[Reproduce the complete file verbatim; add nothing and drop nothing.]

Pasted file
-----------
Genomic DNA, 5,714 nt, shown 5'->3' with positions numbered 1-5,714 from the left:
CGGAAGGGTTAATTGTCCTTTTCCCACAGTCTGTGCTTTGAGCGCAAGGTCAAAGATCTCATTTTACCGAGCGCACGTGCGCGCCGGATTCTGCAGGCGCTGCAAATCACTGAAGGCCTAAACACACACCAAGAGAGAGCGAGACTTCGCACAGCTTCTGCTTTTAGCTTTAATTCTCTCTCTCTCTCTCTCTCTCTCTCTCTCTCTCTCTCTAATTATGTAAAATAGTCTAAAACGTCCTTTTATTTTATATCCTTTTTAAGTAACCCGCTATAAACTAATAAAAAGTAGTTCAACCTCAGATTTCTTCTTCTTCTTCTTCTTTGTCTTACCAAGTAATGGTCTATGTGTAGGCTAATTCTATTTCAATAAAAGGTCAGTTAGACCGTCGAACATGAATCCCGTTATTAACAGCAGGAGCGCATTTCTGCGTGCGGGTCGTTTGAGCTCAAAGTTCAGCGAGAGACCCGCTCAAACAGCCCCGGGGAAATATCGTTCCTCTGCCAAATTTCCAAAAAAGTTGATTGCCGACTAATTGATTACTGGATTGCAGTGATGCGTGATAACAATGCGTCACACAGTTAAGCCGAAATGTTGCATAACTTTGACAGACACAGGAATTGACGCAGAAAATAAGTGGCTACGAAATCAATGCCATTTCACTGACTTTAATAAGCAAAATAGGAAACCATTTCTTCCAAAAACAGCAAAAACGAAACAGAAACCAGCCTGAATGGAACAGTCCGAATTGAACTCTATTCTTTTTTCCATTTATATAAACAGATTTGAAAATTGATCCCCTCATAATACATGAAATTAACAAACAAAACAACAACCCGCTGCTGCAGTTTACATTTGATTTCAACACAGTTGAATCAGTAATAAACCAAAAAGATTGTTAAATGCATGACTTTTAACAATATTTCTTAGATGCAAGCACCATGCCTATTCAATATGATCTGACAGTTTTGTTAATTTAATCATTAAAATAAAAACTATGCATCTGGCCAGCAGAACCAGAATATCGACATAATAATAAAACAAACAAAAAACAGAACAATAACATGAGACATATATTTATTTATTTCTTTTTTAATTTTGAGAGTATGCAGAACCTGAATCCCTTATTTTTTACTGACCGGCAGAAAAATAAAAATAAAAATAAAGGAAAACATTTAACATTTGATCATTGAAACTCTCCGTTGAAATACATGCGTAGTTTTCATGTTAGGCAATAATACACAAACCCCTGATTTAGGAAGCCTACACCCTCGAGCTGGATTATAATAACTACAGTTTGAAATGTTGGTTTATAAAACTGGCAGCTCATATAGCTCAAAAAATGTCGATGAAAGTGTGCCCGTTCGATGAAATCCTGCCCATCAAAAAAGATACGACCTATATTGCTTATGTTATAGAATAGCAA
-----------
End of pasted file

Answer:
Genomic DNA, 5,714 nt, shown 5'->3' with positions numbered 1-5,714 from the left:
CGGAAGGGTTAATTGTCCTTTTCCCACAGTCTGTGCTTTGAGCGCAAGGTCAAAGATCTCATTTTACCGAGCGCACGTGCGCGCCGGATTCTGCAGGCGCTGCAAATCACTGAAGGCCTAAACACACACCAAGAGAGAGCGAGACTTCGCACAGCTTCTGCTTTTAGCTTTAATTCTCTCTCTCTCTCTCTCTCTCTCTCTCTCTCTCTCTCTAATTATGTAAAATAGTCTAAAACGTCCTTTTATTTTATATCCTTTTTAAGTAACCCGCTATAAACTAATAAAAAGTAGTTCAACCTCAGATTTCTTCTTCTTCTTCTTCTTTGTCTTACCAAGTAATGGTCTATGTGTAGGCTAATTCTATTTCAATAAAAGGTCAGTTAGACCGTCGAACATGAATCCCGTTATTAACAGCAGGAGCGCATTTCTGCGTGCGGGTCGTTTGAGCTCAAAGTTCAGCGAGAGACCCGCTCAAACAGCCCCGGGGAAATATCGTTCCTCTGCCAAATTTCCAAAAAAGTTGATTGCCGACTAATTGATTACTGGATTGCAGTGATGCGTGATAACAATGCGTCACACAGTTAAGCCGAAATGTTGCATAACTTTGACAGACACAGGAATTGACGCAGAAAATAAGTGGCTACGAAATCAATGCCATTTCACTGACTTTAATAAGCAAAATAGGAAACCATTTCTTCCAAAAACAGCAAAAACGAAACAGAAACCAGCCTGAATGGAACAGTCCGAATTGAACTCTATTCTTTTTTCCATTTATATAAACAGATTTGAAAATTGATCCCCTCATAATACATGAAATTAACAAACAAAACAACAACCCGCTGCTGCAGTTTACATTTGATTTCAACACAGTTGAATCAGTAATAAACCAAAAAGATTGTTAAATGCATGACTTTTAACAATATTTCTTAGATGCAAGCACCATGCCTATTCAATATGATCTGACAGTTTTGTTAATTTAATCATTAAAATAAAAACTATGCATCTGGCCAGCAGAACCAGAATATCGACATAATAATAAAACAAACAAAAAACAGAACAATAACATGAGACATATATTTATTTATTTCTTTTTTAATTTTGAGAGTATGCAGAACCTGAATCCCTTATTTTTTACTGACCGGCAGAAAAATAAAAATAAAAATAAAGGAAAACATTTAACATTTGATCATTGAAACTCTCCGTTGAAATACATGCGTAGTTTTCATGTTAGGCAATAATACACAAACCCCTGATTTAGGAAGCCTACACCCTCGAGCTGGATTATAATAACTACAGTTTGAAATGTTGGTTTATAAAACTGGCAGCTCATATAGCTCAAAAAATGTCGATGAAAGTGTGCCCGTTCGATGAAATCCTGCCCATCAAAAAAGATACGACCTATATTGCTTATGTTATAGAATAGCAA